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Last season, Hunter Pence looked like the definition of done. He slashed .226/.258/.332 in 97 games with the San Francisco Giants and posted a career-worst .590 OPS. On April 13 this season, he turned 36—not generally an age at which players crank back the clock.
Yet, crank it back he has.
After he signed a minor league contract with the Texas Rangers during the offseason and made the team out of spring training, Pence is enjoying a career renaissance.
Through 26 games, the outfielder is hitting .316 with seven home runs, 25 RBI and a 1.047 OPS. He’s also brought his irrepressible energy and quirky charm to a Texas team caught between a retool and a rebuild.
It’s an improbable turnaround. Or not, if you ask his old skipper.
Gene J. Puskar/Associated Press
“That man, he’s willed his way through a lot of things,” Giants manager Bruce Bochy said, per John Shea of the San Francisco Chronicle. “I’m not surprised by anything he does.”
During his years with the Giants, Pence was known for rolling around on a scooter, delivering champagne-drenched clubhouse soliloquies (note: contains NSFW language) and providing at least one literally unbelievable postseason hit.
But beyond the outsized personality and herky-jerky playing style, Pence was dang good. Between 2007—when he debuted with the Houston Astros—and 2014, he made three All-Star teams, won two rings and signed a five-year, $90 million contract with San Francisco in September 2013.
By 2015, injuries and underperformance crept in. As the Giants’ even-year dynasty faded in the rearview, Pence’s performance faded, too.
In typical Pence fashion, things didn’t go according to the script.
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He instead caught on with the Rangers—a fitting destination considering he graduated from Arlington High School. He hit well enough in spring to earn a job. Then, he kept hitting.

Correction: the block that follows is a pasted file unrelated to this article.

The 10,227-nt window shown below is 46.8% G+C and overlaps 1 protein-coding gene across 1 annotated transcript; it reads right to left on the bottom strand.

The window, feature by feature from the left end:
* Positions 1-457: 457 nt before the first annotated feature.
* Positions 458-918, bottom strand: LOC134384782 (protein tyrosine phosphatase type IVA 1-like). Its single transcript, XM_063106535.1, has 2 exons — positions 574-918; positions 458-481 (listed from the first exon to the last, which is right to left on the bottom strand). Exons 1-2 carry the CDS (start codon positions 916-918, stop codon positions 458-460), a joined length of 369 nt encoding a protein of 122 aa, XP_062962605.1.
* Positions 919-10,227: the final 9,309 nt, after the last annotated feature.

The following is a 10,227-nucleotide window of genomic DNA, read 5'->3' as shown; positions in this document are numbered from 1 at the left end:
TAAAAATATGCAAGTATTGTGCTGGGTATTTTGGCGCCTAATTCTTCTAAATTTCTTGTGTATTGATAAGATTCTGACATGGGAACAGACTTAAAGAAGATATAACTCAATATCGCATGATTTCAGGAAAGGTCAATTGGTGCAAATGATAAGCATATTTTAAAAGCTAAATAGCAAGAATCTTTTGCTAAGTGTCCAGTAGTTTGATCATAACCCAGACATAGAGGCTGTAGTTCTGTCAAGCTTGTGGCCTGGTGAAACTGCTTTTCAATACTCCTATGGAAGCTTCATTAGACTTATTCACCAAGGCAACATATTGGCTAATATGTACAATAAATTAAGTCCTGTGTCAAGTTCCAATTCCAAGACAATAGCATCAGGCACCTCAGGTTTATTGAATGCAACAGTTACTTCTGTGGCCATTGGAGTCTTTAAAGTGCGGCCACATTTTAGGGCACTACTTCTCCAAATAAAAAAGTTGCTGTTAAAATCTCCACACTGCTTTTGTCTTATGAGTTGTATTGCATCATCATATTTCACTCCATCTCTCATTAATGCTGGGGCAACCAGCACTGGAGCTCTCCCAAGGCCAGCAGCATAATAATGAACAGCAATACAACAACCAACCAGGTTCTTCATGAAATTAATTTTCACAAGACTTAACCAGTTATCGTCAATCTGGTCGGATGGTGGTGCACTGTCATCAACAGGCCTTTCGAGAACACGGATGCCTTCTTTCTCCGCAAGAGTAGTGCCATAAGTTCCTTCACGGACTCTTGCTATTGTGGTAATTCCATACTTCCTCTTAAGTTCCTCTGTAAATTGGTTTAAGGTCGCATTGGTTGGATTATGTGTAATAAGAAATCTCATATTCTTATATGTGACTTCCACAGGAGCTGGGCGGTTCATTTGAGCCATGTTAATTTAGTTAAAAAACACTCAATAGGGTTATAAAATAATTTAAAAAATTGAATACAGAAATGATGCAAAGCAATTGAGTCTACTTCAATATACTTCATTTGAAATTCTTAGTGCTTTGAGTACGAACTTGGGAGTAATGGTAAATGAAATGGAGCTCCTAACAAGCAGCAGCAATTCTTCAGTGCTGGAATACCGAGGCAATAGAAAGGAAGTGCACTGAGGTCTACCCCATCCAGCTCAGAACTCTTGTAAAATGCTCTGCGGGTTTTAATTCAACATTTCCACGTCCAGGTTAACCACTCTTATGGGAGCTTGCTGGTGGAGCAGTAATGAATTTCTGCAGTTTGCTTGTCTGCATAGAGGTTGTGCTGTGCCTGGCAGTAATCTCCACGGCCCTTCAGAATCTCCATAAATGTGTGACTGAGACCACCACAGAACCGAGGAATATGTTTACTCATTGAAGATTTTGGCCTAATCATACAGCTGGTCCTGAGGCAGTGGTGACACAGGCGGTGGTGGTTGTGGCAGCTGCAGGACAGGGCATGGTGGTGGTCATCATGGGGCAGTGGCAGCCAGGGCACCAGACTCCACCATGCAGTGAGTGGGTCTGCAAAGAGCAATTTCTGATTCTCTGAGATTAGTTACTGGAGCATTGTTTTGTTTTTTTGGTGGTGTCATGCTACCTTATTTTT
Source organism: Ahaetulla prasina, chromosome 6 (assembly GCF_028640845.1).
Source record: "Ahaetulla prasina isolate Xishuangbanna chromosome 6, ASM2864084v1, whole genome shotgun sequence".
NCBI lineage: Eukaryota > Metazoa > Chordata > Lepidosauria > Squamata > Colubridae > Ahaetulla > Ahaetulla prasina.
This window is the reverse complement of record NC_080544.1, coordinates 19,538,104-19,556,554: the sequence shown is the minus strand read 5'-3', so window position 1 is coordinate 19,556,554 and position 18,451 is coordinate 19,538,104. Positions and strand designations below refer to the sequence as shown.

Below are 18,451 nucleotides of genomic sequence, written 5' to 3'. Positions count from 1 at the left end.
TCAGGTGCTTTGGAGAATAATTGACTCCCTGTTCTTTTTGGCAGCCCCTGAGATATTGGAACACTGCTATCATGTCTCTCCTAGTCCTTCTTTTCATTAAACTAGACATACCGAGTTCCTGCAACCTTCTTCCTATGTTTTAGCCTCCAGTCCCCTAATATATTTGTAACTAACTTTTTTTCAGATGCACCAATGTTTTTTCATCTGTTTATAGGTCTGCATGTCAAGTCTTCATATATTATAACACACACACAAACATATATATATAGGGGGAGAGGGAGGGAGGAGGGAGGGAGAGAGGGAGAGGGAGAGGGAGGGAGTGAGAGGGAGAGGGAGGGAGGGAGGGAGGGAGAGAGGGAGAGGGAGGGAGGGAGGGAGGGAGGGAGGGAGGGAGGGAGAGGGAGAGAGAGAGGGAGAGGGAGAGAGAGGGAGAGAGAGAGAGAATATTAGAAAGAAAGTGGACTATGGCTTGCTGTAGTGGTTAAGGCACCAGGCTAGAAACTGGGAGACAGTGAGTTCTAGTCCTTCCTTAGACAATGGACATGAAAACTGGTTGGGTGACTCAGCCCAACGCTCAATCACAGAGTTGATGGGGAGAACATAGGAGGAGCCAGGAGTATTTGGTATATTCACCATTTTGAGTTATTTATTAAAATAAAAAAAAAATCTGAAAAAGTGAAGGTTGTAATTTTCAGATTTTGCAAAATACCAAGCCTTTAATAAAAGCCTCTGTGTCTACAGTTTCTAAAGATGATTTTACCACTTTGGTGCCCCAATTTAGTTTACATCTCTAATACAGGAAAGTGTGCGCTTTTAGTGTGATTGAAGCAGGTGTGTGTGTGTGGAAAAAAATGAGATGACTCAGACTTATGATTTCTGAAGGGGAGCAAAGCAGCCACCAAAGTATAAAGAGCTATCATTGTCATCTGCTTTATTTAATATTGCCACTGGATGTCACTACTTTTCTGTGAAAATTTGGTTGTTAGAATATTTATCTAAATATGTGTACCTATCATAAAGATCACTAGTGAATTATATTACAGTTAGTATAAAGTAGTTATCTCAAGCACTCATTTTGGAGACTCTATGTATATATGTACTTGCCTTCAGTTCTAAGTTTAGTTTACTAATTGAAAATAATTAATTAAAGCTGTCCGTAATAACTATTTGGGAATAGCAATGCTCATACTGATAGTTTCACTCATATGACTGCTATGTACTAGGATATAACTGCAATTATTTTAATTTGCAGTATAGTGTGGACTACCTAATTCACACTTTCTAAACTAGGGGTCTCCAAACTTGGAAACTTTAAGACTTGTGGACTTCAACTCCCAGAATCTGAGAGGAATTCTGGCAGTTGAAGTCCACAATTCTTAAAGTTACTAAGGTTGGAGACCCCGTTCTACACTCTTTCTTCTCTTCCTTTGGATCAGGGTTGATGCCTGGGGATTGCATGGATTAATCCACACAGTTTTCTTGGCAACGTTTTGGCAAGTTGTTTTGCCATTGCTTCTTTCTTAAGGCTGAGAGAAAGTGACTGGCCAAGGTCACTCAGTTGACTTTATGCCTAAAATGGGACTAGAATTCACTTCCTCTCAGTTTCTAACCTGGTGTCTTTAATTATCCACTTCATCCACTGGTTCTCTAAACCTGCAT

Maybe this shouldn’t be such a huge surprise. Pence’s hard-contact rate, per FanGraphs, was 30.3 percent in 2018, just slightly below his career mark of 30.8 percent. It’s not like he forgot how to hit.
So far this year, that figure sits at 53.1 percent.
That’ll surely level out. But Pence’s .316 batting average on balls in play in 2019 is lower than his career BABIP of .318. Given how he’s been scalding the ball, he’s actually been a tad unlucky.
What’s the secret to his unexpected and dramatic about-face?
Pence played in the Dominican Winter League during the offseason and reworked his unorthodox swing.
“It looks different and feels different,” Pence said of his new approach, which he developed alongside hitting instructor Doug Latta, per Jon Tayler of Sports Illustrated. “The bat path is totally different, and the muscles I’m firing with are different. But because it’s me and my genetics, you’re going to see similar movements.”
Pence is also playing in a much more offense-conducive yard. Globe Life Park in Arlington is the 12th-most hitter-friendly stadium in baseball, according to ESPN’s Park Factors, while San Francisco’s Oracle Park ranks No. 27.
Sue Ogrocki/Associated Press
Add it up—the new swing, the homecoming, the new home field—and you’ve got a whole new Pence. Or, maybe, you’ve got the old Pence back. It’s only May. But if he keeps it up, another All-Star nod could be on the table.
“If you know Hunter Pence, you know he’s going to stop at nothing to succeed,” Pence’s former Giants teammate Mac Williamson said, per Tayler. “His mental fortitude is above and beyond everyone else’s.”
Now, once again, he’s got the results to match.
So much for being done.